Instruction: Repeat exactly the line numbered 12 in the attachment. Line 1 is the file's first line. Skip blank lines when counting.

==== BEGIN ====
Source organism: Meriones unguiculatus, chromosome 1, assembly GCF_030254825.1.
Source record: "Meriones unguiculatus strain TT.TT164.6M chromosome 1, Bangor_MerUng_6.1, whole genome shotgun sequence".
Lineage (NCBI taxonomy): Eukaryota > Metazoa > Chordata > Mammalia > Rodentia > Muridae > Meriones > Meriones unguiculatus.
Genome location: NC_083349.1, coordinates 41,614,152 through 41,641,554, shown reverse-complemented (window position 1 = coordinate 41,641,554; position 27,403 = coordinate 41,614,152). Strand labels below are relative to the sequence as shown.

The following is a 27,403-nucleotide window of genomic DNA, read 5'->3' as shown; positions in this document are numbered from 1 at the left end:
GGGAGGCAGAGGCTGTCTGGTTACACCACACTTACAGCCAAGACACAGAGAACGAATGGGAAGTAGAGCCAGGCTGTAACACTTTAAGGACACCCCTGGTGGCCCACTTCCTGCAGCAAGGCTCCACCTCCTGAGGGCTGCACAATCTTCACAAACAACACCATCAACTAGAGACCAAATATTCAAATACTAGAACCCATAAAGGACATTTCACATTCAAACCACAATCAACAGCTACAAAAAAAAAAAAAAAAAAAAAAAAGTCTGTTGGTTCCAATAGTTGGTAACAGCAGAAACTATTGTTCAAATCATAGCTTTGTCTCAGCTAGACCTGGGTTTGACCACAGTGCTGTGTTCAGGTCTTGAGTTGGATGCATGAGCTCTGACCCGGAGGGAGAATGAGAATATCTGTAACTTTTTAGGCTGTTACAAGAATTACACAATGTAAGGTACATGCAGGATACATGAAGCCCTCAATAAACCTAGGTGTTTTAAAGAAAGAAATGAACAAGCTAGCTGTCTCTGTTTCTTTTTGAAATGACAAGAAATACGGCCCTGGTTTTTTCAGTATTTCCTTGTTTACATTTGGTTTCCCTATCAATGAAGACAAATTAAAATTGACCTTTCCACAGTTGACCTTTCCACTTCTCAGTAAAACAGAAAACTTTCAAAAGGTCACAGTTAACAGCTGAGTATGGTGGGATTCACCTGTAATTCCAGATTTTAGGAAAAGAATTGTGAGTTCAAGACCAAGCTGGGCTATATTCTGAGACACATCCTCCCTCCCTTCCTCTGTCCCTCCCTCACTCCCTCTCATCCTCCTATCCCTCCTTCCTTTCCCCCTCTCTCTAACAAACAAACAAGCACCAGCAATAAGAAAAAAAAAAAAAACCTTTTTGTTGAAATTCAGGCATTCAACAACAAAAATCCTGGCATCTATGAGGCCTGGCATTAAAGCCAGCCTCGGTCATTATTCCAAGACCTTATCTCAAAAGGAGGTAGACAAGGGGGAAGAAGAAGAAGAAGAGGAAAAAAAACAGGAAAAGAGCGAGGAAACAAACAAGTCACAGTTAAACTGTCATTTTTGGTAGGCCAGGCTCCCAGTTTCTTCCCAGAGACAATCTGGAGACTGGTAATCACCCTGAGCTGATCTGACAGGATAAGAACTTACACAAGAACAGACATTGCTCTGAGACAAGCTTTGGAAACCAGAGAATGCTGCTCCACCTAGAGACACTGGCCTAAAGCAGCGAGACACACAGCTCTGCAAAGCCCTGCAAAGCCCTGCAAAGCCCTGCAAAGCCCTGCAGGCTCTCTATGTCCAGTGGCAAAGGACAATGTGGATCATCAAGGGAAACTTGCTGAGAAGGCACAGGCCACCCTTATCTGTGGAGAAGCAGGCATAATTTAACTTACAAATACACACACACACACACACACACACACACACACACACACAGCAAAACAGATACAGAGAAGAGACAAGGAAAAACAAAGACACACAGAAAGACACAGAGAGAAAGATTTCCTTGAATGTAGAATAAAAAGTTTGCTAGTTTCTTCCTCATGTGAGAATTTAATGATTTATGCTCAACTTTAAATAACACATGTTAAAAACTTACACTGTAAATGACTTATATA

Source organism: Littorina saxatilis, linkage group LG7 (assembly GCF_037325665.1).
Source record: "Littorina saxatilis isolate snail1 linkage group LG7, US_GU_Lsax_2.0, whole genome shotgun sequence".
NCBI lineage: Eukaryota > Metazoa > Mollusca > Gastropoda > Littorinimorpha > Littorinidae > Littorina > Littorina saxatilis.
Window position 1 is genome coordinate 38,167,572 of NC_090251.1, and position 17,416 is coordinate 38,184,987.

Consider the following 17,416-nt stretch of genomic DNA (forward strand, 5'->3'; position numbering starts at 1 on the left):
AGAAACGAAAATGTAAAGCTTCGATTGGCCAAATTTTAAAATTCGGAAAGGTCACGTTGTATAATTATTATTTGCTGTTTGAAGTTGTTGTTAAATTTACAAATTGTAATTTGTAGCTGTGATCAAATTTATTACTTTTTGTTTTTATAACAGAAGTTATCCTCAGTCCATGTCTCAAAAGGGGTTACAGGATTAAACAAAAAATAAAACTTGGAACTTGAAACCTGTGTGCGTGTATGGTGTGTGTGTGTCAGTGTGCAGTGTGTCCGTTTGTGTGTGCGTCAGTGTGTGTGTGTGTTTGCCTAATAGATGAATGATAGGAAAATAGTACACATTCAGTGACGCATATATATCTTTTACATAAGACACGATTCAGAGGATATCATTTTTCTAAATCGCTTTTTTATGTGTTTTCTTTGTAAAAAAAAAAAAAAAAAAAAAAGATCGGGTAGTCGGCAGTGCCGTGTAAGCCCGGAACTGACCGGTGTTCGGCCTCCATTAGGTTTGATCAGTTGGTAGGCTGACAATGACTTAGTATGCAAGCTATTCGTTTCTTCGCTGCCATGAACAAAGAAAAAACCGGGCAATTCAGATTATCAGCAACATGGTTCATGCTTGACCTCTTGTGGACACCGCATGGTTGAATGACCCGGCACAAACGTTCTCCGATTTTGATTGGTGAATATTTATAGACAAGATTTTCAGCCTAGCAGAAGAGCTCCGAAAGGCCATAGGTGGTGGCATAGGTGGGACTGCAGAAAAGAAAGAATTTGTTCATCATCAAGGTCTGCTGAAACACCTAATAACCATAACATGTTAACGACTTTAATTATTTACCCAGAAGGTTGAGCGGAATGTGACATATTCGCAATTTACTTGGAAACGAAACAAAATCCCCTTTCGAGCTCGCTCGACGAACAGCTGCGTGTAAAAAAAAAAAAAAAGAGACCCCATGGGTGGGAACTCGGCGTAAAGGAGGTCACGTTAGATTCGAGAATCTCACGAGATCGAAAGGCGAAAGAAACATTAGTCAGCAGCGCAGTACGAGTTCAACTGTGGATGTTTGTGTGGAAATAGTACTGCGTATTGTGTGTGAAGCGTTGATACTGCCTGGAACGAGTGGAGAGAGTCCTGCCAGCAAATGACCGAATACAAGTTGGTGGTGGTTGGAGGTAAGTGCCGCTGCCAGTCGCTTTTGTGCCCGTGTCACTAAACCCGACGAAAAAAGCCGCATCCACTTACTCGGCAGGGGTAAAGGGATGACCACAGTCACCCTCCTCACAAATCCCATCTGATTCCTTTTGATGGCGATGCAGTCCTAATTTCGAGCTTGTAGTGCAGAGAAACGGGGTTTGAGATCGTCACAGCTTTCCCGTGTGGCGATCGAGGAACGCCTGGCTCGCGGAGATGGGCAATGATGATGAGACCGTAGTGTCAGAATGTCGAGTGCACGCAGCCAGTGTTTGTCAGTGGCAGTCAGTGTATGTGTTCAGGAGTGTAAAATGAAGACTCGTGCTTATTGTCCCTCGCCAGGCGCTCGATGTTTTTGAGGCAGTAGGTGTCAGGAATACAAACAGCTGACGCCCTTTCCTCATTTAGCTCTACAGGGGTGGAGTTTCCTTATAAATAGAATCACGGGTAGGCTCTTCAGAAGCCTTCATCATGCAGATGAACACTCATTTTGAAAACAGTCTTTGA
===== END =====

AGAAACGAAAATGTAAAGCTTCGATTGGCCAAATTTTAAAATTCGGAAAGGTCACGTTGTATAATTATTATTTGCTGTTTGAAGTTGTTGTTAAATTTACAAATTGTAATTTGTAGCTGTGATCAAATTTATTACTTTTTGTTTTTATAACAGAAGTTATCCTCAGTCCATGTCTCAAAAGGGGTTACAGGATTAAACAAAAAATAAAACTTGGAACTTGAAACCTGTGTGCGTGTATGGTGTGTGTGTGTCAGTGTGCAGTGTGTCCGTTTGTGTGTGCGTCAGTGTGTGTGTGTGTTTGCCTAATAGATGAATGATAGGAAAATAGTACACATTCAGTGACGCATATATATCTTTTACATAAGACACGATTCAGAGGATATCATTTTTCTAAATCGCTTTTTTATGTGTTTTCTTTGTAAAAAAAAAAAAAAAAAAAAAAGATCGGGTAGTCGGCAGTGCCGTGTAAGCCCGGAACTGACCGGTGTTCGGCCTCCATTAGGTTTGATCAGTTGGTAGGCTGACAATGACTTAGTATGCAAGCTATTCGTTTCTTCGCTGCCATGAACAAAGAAAAAACCGGGCAATTCAGATTATCAGCAACATGGTTCATGCTTGACCTCTTGTGGACACCGCATGGTTGAATGACCCGGCACAAACGTTCTCCGATTTTGATTGGTGAATATTTATAGACAAGATTTTCAGCCTAGCAGAAGAGCTCCGAAAGGCCATAGGTGGTGGCATAGGTGGGACTGCAGAAAAGAAAGAATTTGTTCATCATCAAGGTCTGCTGAAACACCTAATAACCATAACATGTTAACGACTTTAATTATTTACCCAGAAGGTTGAGCGGAATGTGACATATTCGCAATTTACTTGGAAACGAAACAAAATCCCCTTTCGAGCTCGCTCGACGAACAGCTGCGTGTAAAAAAAAAAAAAAAGAGACCCCATGGGTGGGAACTCGGCGTAAAGGAGGTCACGTTAGATTCGAGAATCTCACGAGATCGAAAGGCGAAAGAAACATTAGTCAGCAGCGCAGTACGAGTTCAACTGTGGATGTTTGTGTGGAAATAGTACTGCGTATTGTGTGTGAAGCGTTGATACTGCCTGGAACGAGTGGAGAGAGTCCTGCCAGCAAATGACCGAATACAAGTTGGTGGTGGTTGGAGGTAAGTGCCGCTGCCAGTCGCTTTTGTGCCCGTGTCACTAAACCCGACGAAAAAAGCCGCATCCACTTACTCGGCAGGGGTAAAGGGATGACCACAGTCACCCTCCTCACAAATCCCATCTGATTCCTTTTGATGGCGATGCAGTCCTAATTTCGAGCTTGTAGTGCAGAGAAACGGGGTTTGAGATCGTCACAGCTTTCCCGTGTGGCGATCGAGGAACGCCTGGCTCGCGGAGATGGGCAATGATGATGAGACCGTAGTGTCAGAATGTCGAGTGCACGCAGCCAGTGTTTGTCAGTGGCAGTCAGTGTATGTGTTCAGGAGTGTAAAATGAAGACTCGTGCTTATTGTCCCTCGCCAGGCGCTCGATGTTTTTGAGGCAGTAGGTGTCAGGAATACAAACAGCTGACGCCCTTTCCTCATTTAGCTCTACAGGGGTGGAGTTTCCTTATAAATAGAATCACGGGTAGGCTCTTCAGAAGCCTTCATCATGCAGATGAACACTCATTTTGAAAACAGTCTTTGA